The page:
Willaston to Parkgate
Last updated 11th June 2005
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This fine walk from the pleasant village of Willaston, with its restored period railway station, to the historic sea port of Parkgate and back is about 8½ miles (13½ km) in length. The route includes a section of disused railway line, now the Wirral Way, and an atmospheric stretch along the edge of the Dee Marshes. Willaston, Little Neston and Parkgate are of significant historical interest. There are several pubs along the way to stop for refreshments, of particular note being the Harp at Little Neston. Although most of the walk is on very good paths or hard surfaces, the section along the marshes is intermittently very muddy and a bit rough, so walking boots are definitely a good idea.

The relevant Ordnance Survey 1:25000 Explorer map is No. 266. For further information on the locations visited, click on the images.

Detailed mapping and satellite photography for this walk courtesy of Bing Maps
Printer friendly page for this walk (no photos)

Start at the Wirral Way car park [1] in Willaston, where you can walk directly into the old Hadlow Road Station. Walk along the platform and cross Hadlow Road to join the Wirral Way, which follows the route of the railway that used to run from Hooton to West Kirby. The way passes through attractive countryside and under three bridges, the last supporting the busy Chester High Road.

Eventually you come to a narrow wooden bridge [2] over a farm track. You need to go left onto this track and the best way is to cross the bridge, go down the path on the right and curve back under the bridge. Follow the track, which passes through a gate and becomes a narrower path up a gentle gradient. Follow this round to the right where a footpath is marked on the left. Another footpath soon crosses and you go left here. When you reach Woodfall Lane, turn right and follow it down to where Gorstons Lane joins from the right. On the left here, take the footpath past the children's playground. Go over a style and head straight across the next field on a less distinct trail. Near the far edge of the field, the way goes round to the right, past a house on the right, into Cumbers Lane.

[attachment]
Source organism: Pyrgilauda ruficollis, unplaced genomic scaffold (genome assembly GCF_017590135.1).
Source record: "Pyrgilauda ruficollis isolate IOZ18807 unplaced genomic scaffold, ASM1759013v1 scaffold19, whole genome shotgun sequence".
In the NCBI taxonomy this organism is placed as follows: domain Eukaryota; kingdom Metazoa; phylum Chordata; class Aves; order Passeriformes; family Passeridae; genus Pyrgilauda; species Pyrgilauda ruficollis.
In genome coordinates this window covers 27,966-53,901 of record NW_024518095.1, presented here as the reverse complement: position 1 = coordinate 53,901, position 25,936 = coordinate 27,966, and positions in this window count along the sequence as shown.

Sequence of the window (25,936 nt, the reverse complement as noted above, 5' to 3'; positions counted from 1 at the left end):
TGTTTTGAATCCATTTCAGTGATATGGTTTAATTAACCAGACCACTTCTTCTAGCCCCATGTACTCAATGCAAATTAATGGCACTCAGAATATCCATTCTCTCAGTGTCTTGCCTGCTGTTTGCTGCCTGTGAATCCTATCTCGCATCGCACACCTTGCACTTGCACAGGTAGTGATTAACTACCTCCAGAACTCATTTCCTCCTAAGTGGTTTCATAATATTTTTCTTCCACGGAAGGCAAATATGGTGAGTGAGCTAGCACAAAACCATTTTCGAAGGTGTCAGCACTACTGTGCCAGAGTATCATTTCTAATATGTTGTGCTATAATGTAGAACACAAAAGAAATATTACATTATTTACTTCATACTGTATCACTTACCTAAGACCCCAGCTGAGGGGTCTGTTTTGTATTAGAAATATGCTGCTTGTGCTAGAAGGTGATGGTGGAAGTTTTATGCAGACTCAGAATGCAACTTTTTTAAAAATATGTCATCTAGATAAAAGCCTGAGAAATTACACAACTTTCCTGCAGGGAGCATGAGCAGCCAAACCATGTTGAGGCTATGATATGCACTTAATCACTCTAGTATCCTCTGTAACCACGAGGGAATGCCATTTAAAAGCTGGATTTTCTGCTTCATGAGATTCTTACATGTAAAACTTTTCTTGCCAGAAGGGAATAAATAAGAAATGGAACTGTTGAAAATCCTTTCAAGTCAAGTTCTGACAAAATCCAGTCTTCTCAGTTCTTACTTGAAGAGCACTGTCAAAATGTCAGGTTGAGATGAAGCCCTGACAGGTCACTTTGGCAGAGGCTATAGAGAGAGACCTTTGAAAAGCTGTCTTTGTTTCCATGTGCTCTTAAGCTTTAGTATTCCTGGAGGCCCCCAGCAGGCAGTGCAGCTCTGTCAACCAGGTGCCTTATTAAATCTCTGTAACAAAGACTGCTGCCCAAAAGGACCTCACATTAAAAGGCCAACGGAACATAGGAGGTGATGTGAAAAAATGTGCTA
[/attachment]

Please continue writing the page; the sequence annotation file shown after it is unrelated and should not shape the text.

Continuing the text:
At the end of Cumbers Lane, go left onto Neston Road. The Wheatsheaf pub [3] is along on the other side of the road. Go right at the pub into Well Lane, along which there are fine views over the Dee Marshes to the Welsh hills. About mile (400 m) along, take the broad track on the left, passing under a railway bridge, to reach the edge of the marshes. Go right and shortly you come to the old Denhall Quay [4].

This is a nice place to sit down and take in the view. Just along from here is the old Harp Inn [5], where you can enjoy either the unspoilt interior or the superb location outside on the marshes.

From the Harp, head off along the edge of the marshes. Not far on the right are the remains of the spoil heaps [6] from the old Wirral Colliery, now cosmetically covered in gorse and grass. A little further on over a small bridge is the substantial Neston Old Quay [7]. Pass along the top of this to where a vast ocean of reed beds opens out on the left. Where a house blocks the way, turn right and then left along Manorial Road. This turns into a path and then another road, at the end of which go left down a short narrow path, which comes out at the extreme end of the Parkgate quay. Go right past a slipway onto the main part of the waterfront called The Parade.

Parkgate is full of interest. It is a unique and attractive place with many old whitewashed buildings and the original sandstone quay still intact. There are several pubs (the Red Lion [8] being perhaps the most characterful) and restaurants. However, the village does attract many visitors at weekends and public holidays. Walk along the front and turn right up Coastguard Lane by the chapel. Follow the road ahead until you reach the Wirral Way. Turn right onto the Wirral Way and follow it for some way until you reach a red-painted bridge [9] in Neston. There is a short hiatus in the path here, but keep on straight ahead under the railway bridge and up the suburban road that follows alongside a park on the left. At the top of the road, the Wirral Way starts up again.

You are now rewarded for the rather dull stretch just past by the most interesting section of the Wirral Way, where it passes through a deep narrow cutting in the sandstone for quite a distance. On emerging from this you soon reach the point where you left the Wirral Way earlier, so retrace your steps to the starting point. The old station is a nice place to sit for a well-deserved rest.